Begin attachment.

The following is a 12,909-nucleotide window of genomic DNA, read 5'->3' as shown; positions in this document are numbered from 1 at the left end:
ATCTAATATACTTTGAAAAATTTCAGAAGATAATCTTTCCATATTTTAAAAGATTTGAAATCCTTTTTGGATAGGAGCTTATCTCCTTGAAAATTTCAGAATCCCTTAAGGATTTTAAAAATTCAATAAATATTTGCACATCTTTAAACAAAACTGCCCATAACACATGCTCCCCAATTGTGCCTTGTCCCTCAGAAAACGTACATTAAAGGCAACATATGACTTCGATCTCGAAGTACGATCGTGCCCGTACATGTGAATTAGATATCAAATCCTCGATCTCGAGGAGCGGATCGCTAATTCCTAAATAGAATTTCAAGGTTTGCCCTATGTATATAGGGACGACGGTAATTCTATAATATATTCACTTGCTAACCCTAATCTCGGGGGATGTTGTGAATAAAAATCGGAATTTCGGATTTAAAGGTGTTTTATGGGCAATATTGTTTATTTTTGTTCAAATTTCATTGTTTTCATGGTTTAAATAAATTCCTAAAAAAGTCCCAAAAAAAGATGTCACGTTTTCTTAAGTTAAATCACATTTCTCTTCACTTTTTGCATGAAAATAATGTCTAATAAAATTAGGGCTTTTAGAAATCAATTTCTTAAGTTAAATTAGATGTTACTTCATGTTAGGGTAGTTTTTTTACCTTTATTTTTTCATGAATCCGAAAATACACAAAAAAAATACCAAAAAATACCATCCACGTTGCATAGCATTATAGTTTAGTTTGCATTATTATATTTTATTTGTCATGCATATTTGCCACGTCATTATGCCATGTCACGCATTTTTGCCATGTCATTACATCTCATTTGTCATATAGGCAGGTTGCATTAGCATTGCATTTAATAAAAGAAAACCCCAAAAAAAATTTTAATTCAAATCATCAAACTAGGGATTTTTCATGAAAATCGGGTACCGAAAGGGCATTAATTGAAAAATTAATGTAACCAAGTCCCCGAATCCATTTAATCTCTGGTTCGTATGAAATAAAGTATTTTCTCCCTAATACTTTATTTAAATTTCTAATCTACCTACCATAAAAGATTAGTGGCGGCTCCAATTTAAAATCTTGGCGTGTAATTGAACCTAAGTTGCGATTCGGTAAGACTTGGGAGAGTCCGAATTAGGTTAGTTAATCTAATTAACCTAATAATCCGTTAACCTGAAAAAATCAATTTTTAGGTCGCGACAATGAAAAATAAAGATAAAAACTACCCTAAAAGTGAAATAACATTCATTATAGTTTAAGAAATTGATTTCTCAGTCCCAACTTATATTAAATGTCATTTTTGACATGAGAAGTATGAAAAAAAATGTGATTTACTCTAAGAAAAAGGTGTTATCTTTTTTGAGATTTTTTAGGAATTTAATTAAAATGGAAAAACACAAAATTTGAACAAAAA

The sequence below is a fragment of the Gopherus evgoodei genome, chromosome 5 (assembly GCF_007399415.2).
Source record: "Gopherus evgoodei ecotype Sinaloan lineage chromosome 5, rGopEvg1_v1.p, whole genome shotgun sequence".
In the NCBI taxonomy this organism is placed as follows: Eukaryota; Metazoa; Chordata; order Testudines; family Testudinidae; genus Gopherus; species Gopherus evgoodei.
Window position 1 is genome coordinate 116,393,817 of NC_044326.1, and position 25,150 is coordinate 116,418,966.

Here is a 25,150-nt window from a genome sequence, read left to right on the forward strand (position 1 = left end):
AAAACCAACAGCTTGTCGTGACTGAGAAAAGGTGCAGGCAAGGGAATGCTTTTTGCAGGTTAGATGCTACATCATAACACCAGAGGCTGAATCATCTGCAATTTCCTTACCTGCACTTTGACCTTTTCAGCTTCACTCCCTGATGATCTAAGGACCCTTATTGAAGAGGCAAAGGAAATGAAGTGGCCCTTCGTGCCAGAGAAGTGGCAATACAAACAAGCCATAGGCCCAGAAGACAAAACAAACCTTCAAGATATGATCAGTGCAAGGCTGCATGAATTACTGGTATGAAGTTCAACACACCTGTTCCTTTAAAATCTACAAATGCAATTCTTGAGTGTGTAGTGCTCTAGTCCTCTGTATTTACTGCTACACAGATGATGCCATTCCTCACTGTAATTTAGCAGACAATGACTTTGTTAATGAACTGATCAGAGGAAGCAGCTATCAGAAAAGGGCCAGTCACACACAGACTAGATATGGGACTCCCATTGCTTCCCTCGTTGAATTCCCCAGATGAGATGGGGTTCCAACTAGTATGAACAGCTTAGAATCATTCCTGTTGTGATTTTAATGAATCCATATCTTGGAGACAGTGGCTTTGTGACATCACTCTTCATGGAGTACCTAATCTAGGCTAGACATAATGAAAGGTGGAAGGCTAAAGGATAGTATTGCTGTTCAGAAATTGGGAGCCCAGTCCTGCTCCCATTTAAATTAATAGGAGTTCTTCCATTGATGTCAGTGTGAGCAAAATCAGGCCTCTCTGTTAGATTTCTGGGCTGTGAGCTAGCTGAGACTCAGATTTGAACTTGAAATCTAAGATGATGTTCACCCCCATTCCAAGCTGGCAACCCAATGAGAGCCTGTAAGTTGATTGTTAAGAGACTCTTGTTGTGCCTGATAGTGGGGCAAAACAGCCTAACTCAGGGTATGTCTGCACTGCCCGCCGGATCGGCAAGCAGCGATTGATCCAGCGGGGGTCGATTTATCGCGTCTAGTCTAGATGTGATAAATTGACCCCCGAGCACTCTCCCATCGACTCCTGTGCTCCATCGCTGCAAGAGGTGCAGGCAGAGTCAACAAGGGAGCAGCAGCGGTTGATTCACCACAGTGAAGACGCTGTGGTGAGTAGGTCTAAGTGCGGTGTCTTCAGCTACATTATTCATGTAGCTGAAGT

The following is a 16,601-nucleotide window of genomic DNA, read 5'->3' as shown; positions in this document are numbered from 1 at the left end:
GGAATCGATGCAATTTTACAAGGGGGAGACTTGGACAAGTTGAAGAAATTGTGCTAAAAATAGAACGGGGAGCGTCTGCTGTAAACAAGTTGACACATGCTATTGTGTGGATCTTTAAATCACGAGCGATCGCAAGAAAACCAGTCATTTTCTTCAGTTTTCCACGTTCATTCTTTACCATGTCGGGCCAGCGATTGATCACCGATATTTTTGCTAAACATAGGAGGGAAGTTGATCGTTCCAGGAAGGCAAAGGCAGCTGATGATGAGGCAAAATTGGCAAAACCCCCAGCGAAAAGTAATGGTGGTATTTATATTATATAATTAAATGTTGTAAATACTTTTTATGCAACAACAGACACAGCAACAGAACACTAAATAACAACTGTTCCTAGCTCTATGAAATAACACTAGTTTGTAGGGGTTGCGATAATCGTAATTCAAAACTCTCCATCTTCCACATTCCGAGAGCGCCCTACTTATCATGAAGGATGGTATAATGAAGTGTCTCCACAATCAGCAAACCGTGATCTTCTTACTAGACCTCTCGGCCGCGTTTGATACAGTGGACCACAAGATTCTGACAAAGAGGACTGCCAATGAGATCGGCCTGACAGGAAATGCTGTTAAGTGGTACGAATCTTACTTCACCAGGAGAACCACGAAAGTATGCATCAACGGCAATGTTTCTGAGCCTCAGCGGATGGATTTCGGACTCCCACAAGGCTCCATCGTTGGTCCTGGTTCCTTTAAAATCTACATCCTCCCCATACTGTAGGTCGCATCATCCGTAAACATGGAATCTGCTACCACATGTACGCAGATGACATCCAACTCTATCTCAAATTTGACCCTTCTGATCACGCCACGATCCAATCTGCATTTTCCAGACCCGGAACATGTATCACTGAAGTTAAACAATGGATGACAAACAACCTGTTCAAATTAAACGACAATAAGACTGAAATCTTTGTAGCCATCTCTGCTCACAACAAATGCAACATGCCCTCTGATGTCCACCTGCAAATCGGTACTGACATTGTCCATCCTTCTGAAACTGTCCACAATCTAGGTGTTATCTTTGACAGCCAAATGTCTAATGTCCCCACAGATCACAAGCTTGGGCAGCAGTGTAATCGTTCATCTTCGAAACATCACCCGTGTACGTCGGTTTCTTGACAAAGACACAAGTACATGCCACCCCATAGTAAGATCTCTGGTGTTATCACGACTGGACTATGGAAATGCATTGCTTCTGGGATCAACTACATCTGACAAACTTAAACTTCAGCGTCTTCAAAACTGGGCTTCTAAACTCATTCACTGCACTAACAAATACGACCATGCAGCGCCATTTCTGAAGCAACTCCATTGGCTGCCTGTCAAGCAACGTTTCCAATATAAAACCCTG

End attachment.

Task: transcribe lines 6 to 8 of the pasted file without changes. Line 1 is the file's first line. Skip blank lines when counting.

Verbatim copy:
Window position 1 is genome coordinate 116,393,817 of NC_044326.1, and position 25,150 is coordinate 116,418,966.

Here is a 25,150-nt window from a genome sequence, read left to right on the forward strand (position 1 = left end):
AAAACCAACAGCTTGTCGTGACTGAGAAAAGGTGCAGGCAAGGGAATGCTTTTTGCAGGTTAGATGCTACATCATAACACCAGAGGCTGAATCATCTGCAATTTCCTTACCTGCACTTTGACCTTTTCAGCTTCACTCCCTGATGATCTAAGGACCCTTATTGAAGAGGCAAAGGAAATGAAGTGGCCCTTCGTGCCAGAGAAGTGGCAATACAAACAAGCCATAGGCCCAGAAGACAAAACAAACCTTCAAGATATGATCAGTGCAAGGCTGCATGAATTACTGGTATGAAGTTCAACACACCTGTTCCTTTAAAATCTACAAATGCAATTCTTGAGTGTGTAGTGCTCTAGTCCTCTGTATTTACTGCTACACAGATGATGCCATTCCTCACTGTAATTTAGCAGACAATGACTTTGTTAATGAACTGATCAGAGGAAGCAGCTATCAGAAAAGGGCCAGTCACACACAGACTAGATATGGGACTCCCATTGCTTCCCTCGTTGAATTCCCCAGATGAGATGGGGTTCCAACTAGTATGAACAGCTTAGAATCATTCCTGTTGTGATTTTAATGAATCCATATCTTGGAGACAGTGGCTTTGTGACATCACTCTTCATGGAGTACCTAATCTAGGCTAGACATAATGAAAGGTGGAAGGCTAAAGGATAGTATTGCTGTTCAGAAATTGGGAGCCCAGTCCTGCTCCCATTTAAATTAATAGGAGTTCTTCCATTGATGTCAGTGTGAGCAAAATCAGGCCTCTCTGTTAGATTTCTGGGCTGTGAGCTAGCTGAGACTCAGATTTGAACTTGAAATCTAAGATGATGTTCACCCCCATTCCAAGCTGGCAACCCAATGAGAGCCTGTAAGTTGATTGTTAAGAGACTCTTGTTGTGCCTGATAGTGGGGCAAAACAGCCTAACTCAGGGTATGTCTGCACTGCCCGCCGGATCGGCAAGCAGCGATTGATCCAGCGGGGGTCGATTTATCGCGTCTAGTCTAGATGTGATAAATTGACCCCCGAGCACTCTCCCATCGACTCCTGTGCTCCATCGCTGCAAGAGGTGCAGGCAGAGTCAACAAGGGAGCAGCAGCGGTTGATTCACCACAGTGAAGACGCTGTGGTGAGTAGGTCTAAGTGCGGTGTCTTCAGCTACATTATTCATGTAGCTGAAGT